Cool Coat, Broseph

I vividly remember being in Vacation Bible School when I was handed a coloring sheet of Joseph and his Coat.


My classmates and I heard the bible school, sugar coated version of why Joseph received this elaborate coat from his father; He was Jacobs favorite. At the time that seemed like a logical answer to me, and I never really questioned it until reading Josephs’ story starting in Genesis 37 on my own.  Closer reading raised a very central question: Why was Joseph the favorite if he wasn’t Jacob’s first born?

I always assumed that the first born got the “favorite child award” in the Bible. Joseph was the eleventh son of Jacob. What made him so special? Scripture clearly states why.

“Israel loved Joseph more than any other of his children, because he was the son of his old age; and he had made him a long robe with sleeves. But when his brothers saw that their father loved him more than all his brothers, they hated him, and could not speak peaceably to him” (Gen 37:3-4).


This lead to another question: If Jacob loved him because he was young, why wouldn’t Benjamin, the youngest son be his favorite? According to Moshe Reiss in his Bible Commentary, “It would be difficult for Jacob to love his son Benjamin more than Joseph since in his birth his beloved wife died. From the day of Joseph’s birth, Rachel’s first-born son conceived after thirteen years of barrenness (and twenty years after they first met and fell in love with each other), was `royally’ raised.”  Jacob labored fourteen years for Rachel, so he cherished his first-born from her.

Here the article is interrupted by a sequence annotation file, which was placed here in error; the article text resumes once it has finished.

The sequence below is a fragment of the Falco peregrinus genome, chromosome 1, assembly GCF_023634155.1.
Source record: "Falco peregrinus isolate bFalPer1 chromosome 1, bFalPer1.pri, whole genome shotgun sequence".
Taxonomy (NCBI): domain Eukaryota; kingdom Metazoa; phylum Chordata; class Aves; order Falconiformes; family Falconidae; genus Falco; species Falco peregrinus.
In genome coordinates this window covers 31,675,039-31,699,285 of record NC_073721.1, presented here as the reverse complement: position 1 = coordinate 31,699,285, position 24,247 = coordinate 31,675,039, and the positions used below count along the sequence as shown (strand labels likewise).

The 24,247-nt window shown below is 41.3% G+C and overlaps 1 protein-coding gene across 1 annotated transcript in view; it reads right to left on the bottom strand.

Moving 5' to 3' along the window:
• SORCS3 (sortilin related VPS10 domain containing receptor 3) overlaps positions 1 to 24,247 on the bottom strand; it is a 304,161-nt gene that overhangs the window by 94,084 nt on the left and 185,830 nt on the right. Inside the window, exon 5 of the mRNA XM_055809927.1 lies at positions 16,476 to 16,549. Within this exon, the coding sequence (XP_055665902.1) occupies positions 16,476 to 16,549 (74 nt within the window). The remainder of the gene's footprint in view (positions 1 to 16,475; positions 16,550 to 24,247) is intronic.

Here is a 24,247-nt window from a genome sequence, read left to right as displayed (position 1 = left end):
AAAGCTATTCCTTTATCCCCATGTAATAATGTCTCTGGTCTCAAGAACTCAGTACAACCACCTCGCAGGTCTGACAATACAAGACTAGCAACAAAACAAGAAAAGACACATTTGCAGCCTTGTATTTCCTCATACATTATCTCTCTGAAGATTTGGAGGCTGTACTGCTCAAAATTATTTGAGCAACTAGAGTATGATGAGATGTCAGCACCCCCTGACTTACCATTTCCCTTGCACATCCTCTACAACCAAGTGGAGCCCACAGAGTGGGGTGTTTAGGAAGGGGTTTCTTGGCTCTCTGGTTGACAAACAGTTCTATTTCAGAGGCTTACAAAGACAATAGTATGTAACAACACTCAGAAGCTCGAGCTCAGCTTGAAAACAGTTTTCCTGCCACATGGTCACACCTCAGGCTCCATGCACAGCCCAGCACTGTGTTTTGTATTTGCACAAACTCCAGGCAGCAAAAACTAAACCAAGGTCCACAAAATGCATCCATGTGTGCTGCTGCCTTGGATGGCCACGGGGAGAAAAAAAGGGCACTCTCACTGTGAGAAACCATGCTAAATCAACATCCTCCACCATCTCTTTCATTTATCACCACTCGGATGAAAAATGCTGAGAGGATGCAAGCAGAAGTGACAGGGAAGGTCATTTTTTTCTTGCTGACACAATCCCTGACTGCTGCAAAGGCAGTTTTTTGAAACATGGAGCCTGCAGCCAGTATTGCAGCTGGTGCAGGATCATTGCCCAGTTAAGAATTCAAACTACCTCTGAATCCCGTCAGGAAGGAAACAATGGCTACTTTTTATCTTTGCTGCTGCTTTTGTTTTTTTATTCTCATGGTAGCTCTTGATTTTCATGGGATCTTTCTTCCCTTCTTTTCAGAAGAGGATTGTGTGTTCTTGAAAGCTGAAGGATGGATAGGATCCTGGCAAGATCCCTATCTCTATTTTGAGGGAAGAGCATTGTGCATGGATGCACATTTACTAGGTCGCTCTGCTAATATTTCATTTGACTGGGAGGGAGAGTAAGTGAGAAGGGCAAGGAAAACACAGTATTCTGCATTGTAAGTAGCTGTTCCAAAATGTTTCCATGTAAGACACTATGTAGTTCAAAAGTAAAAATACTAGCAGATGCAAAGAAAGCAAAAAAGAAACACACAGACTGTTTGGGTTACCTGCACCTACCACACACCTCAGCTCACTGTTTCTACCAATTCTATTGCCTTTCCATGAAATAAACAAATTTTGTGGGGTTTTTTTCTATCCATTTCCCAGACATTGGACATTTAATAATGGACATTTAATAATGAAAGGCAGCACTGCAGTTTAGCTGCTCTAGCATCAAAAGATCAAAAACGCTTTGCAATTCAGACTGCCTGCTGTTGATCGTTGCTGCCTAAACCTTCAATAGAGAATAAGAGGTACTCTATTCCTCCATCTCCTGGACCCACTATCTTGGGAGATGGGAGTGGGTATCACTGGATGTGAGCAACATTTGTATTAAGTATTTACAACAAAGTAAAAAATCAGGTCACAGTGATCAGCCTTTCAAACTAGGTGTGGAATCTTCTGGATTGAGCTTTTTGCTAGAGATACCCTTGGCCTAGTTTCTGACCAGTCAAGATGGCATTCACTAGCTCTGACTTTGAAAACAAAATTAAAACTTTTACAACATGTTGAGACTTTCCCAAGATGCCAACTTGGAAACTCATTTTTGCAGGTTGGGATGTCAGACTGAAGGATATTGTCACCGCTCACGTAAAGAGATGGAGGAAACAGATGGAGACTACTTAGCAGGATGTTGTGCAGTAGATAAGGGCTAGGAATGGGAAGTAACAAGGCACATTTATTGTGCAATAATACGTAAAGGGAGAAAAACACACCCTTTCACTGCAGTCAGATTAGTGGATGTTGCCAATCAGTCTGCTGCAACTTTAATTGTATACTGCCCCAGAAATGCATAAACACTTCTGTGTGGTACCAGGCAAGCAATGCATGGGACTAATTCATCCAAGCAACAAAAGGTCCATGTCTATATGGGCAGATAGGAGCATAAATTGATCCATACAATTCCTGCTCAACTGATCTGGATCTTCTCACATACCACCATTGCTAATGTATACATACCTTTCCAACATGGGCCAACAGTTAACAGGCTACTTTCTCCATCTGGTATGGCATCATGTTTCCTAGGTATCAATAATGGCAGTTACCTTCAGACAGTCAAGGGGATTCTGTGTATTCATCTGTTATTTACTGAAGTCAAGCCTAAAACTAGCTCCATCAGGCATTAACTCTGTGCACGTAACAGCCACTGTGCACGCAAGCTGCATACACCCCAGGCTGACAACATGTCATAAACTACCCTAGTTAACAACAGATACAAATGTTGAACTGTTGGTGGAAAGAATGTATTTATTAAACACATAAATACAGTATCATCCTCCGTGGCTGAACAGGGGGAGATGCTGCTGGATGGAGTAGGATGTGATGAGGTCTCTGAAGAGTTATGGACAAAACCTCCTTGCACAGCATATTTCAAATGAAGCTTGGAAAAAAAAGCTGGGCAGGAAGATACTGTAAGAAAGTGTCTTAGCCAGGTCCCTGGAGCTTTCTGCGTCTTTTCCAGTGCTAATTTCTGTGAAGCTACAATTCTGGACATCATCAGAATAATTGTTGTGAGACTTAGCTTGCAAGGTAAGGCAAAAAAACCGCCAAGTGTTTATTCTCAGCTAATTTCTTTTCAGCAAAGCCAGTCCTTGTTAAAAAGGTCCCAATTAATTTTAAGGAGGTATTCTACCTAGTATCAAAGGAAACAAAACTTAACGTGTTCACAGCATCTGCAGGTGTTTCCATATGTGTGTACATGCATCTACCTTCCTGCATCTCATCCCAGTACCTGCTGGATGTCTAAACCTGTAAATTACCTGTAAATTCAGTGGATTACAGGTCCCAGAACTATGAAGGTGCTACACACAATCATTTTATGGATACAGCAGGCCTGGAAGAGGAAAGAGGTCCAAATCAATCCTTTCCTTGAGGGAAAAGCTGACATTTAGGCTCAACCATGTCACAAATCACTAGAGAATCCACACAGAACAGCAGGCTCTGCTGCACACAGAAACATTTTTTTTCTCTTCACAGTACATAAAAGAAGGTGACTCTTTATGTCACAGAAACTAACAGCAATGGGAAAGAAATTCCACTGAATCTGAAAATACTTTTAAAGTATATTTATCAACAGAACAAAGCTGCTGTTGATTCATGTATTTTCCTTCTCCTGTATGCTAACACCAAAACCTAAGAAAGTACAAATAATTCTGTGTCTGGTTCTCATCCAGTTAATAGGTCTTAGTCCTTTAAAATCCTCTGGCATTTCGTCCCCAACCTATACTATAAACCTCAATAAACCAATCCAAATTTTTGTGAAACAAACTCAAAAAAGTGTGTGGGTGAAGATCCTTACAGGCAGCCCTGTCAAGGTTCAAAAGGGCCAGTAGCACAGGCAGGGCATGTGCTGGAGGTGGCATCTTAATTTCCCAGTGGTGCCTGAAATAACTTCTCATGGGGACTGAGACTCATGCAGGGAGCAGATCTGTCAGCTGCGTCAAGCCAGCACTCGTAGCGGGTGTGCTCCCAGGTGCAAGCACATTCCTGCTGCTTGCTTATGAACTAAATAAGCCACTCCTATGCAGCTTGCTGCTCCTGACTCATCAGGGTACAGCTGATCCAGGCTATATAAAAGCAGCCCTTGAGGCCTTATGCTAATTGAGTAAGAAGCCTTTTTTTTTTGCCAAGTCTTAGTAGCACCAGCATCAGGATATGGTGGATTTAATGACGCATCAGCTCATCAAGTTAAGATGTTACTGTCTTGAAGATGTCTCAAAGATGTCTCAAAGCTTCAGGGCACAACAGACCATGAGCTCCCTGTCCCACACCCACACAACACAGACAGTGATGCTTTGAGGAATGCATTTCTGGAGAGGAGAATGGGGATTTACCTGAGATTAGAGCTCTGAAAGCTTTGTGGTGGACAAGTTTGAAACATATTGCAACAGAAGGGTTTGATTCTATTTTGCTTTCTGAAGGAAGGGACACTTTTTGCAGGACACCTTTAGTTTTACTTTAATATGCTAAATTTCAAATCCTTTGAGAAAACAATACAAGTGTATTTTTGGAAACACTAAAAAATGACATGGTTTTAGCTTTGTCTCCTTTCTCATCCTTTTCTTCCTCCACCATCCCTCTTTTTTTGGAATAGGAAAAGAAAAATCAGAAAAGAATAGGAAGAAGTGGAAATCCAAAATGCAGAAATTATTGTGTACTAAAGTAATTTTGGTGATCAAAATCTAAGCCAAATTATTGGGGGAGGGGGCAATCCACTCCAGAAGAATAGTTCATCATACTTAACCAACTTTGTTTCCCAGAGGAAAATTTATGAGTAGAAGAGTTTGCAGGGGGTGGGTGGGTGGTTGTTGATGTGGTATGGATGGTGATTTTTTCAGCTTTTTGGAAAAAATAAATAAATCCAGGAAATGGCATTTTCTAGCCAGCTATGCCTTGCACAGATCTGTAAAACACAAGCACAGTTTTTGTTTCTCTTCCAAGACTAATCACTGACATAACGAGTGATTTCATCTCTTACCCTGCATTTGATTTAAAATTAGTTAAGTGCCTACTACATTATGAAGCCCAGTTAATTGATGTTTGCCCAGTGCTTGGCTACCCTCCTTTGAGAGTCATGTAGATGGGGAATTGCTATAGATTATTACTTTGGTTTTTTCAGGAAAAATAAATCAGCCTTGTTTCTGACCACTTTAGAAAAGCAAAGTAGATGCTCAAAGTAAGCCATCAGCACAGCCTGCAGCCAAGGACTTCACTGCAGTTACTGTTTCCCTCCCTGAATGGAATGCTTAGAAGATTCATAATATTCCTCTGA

Jacob realized Joseph’s gift of interpreting dreams and knew he was sent to fulfill God’s covenant to Abraham.  This covenant was that Abraham’s seed would bring about many nations, kings and rulers would be among them.

“This is my covenant with you: I will make you the father of not just one nation, but a multitude of nations!” (Genesis 17:4).

“I will give you millions of descendants who will represent many nations. Kings will be among them.” (Genesis 17:6).

It’s no coincidence Joseph means “he may add” in Hebrew since he would soon become part of the Pharaoh’s council, leading Egypt through the famine while continuing the family line.

The most obvious symbol of Jacob’s favoritism was the coat of many colors he made for Joseph.


If taken literally, this coat would draw much attention to Joseph considering he would be surrounded in people in cloaks made of a neutral colored wool.

Although color is a major theme in the Bible there is historical evidence that proves two reasons may be given for the indefiniteness of many of the Biblical references to color:

(1) The origin of the Hebrew people:

They had been wandering tribes or slaves with no occasion to develop a color language.

(2) Their religious law:

These forbade expression in color or form (Exodus 20:4).

Joseph and his brothers

The Hebrew words behind the expression “coat of many colours” is ketonet passīm, a word with an unknown meaning. The English translations differ on how they translate ketonet passīm. This is how various versions of the Bible translate this Hebrew expression:

NRSV: “A long robe with sleeves.”
KJV: “A coat of many colours.”
NIV: “A richly ornamented robe.”
CJB: “A long-sleeved robe.”
NAB: “A long tunic.”
NJB: “A decorated tunic.”

The two words appear again in 2 Samuel 13:18 to describe a special garment worn by the daughters of kings: “Now [Tamar] was wearing a long robe with sleeves; for this is how the virgin daughters of the king were clothed in earlier times” (2 Samuel 13:18).

Since Jacob made Joseph a ketonet passīm, it must mean Jacob must have seen his son as royalty and above his brothers.



With or without the color symbolism of Joseph’s coat, there was great reason for Jacob to favor him. Joseph allowed for Abraham’s covenant with God to be fulfilled, which is all Jacob wanted.


Leave a Reply

Fill in your details below or click an icon to log in: Logo

You are commenting using your account. Log Out /  Change )

Google photo

You are commenting using your Google account. Log Out /  Change )

Twitter picture

You are commenting using your Twitter account. Log Out /  Change )

Facebook photo

You are commenting using your Facebook account. Log Out /  Change )

Connecting to %s